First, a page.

This summer I’m delving deeper into two very different areas – Teaching Chinese and Online Tutoring. Both of these courses are exciting for very different reasons – and if you can understand basic Chinese – which is all I can say (!) – then check out recent posts labelled 瑞娜说中文 and 对外汉语.
The online course comes courtesy of International House, the school I did my CELTA with in London, way back when. I don’t want to give away too much – but here are my key take-aways and reflections on the first of four modules:
What I learnt
- First impressions count – make access and use of online tools as easy and simple as possible
- Use the same features within an online course to help students familiarise themselves quickly with the environment
- Spend time on getting to know you activities to build rapport between students, reduce any possible anxiety and create a positive working atmosphere.
- Provide clear information about how to get support (I.T. and content-related)
- Make expectations clear (how to complete task ‘x’ and why that skill would be useful in the future)
- Feedback is important, to ensure students are on track, to help those that are not, and highlight areas of the course/tasks that may need to be adapted in future.
- Make tasks fun and enjoyable. Throw in something unexpected to engage students.
It looks like a lot of organisation is involved. No doubt it’s best to plan it all out first, before the initial set-up of any online course/collection of activities. (This sounds obvious, but I have a tendancy to dive-in, without looking, or in this case, without extensive planning!).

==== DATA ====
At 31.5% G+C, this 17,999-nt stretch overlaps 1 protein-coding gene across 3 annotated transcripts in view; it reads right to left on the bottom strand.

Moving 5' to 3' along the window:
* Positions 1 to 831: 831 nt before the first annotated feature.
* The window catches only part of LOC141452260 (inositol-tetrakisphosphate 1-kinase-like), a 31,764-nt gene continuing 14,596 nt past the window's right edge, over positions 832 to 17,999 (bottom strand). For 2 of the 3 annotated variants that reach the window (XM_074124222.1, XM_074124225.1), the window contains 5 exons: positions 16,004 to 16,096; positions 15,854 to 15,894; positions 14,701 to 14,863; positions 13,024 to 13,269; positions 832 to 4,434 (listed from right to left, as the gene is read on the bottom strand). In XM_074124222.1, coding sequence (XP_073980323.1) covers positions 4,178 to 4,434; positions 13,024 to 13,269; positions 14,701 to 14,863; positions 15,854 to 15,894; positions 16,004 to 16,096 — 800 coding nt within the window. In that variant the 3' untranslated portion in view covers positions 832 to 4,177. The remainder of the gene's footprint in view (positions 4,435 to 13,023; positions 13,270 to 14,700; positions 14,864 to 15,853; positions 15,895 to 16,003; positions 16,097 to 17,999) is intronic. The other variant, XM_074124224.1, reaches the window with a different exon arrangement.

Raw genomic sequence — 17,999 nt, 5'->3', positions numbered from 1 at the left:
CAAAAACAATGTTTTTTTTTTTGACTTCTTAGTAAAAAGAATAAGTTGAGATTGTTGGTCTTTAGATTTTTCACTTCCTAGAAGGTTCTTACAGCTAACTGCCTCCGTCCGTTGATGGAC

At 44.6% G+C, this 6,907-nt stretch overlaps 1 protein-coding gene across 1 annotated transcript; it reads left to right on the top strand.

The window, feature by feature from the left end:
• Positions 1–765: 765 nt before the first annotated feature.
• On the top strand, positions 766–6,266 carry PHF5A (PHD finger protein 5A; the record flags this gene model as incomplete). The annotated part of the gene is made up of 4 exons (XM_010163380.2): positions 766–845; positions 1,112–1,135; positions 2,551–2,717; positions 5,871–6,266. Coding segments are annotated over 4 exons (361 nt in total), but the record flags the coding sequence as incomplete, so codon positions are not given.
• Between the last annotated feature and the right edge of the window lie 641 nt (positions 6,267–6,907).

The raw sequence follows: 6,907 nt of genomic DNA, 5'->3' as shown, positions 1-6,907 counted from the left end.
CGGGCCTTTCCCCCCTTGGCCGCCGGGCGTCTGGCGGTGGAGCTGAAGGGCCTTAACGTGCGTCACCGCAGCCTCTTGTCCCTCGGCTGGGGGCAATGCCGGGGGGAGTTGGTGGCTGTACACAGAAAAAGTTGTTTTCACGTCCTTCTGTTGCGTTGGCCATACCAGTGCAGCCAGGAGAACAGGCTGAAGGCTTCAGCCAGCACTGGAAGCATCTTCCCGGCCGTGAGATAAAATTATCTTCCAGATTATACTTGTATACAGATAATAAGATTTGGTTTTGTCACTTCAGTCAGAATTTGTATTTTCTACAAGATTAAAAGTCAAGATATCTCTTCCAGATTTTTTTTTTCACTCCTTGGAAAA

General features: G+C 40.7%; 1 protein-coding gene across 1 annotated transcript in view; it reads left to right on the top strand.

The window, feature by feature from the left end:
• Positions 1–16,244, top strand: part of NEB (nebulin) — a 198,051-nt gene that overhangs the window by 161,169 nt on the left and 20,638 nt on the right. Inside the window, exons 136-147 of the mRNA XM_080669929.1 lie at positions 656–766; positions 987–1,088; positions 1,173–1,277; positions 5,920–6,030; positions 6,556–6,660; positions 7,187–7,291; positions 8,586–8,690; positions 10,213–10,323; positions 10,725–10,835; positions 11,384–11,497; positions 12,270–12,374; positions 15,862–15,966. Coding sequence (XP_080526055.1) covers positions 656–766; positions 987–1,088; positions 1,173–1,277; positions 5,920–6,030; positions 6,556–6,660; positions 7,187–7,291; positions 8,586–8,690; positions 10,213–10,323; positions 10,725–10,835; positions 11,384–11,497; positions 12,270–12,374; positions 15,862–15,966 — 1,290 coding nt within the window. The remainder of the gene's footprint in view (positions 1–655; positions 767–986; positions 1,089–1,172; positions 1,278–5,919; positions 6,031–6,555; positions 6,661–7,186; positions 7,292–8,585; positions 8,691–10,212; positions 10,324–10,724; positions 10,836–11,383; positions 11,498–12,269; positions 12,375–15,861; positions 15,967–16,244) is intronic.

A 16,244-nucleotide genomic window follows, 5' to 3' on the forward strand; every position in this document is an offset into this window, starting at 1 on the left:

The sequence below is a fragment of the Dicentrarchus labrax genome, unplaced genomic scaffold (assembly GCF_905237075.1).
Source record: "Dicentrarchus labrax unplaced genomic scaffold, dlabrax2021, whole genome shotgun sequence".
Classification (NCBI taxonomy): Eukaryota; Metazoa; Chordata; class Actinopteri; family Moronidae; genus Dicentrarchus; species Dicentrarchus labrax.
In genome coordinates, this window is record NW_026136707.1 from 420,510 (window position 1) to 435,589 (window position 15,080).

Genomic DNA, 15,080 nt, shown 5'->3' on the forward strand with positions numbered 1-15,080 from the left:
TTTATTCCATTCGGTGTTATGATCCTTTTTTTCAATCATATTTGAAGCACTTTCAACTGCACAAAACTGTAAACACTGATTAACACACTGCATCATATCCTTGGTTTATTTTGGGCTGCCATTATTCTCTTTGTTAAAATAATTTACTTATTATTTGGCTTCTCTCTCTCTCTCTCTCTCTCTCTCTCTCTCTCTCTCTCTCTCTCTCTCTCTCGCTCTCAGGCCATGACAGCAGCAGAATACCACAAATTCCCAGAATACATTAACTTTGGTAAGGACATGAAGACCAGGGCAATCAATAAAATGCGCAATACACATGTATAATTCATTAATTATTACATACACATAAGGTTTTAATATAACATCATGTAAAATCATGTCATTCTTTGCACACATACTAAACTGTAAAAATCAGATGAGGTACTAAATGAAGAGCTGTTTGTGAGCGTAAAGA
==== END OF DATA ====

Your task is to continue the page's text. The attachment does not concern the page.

It’s all about time. I think that I would have to set everything up over the summer, now, so that it would run smoothly over the academic year. I think it may be too ambitious to set-up an entire course that runs exactly parallel with the content of my textbook. I think it more realisitic to begin to introduce a few alternative, ‘extra’, activities to them, in random intervals, and reflect on how effective they are, instead. I don’t think my students have much exposure to online learning, so I think a softly, softly approach would be best.
One would assume that online learners are quite motivated and independent, but like I said, my students will be quite new to this, and will require a lot of support in simply accessing and navigating a tool in another language. More support, means more time, more clear instructions, and more patience!
In a nutshell, online tutoring looks attractive from afar, all shiny and new, but on closer inspection there’s a lot of planning and organisation involved, in order for it to actually be successful!
clear, clear instructions, easy, easy access, reduce anxiety, create rapport, support, feedback, organisation, planning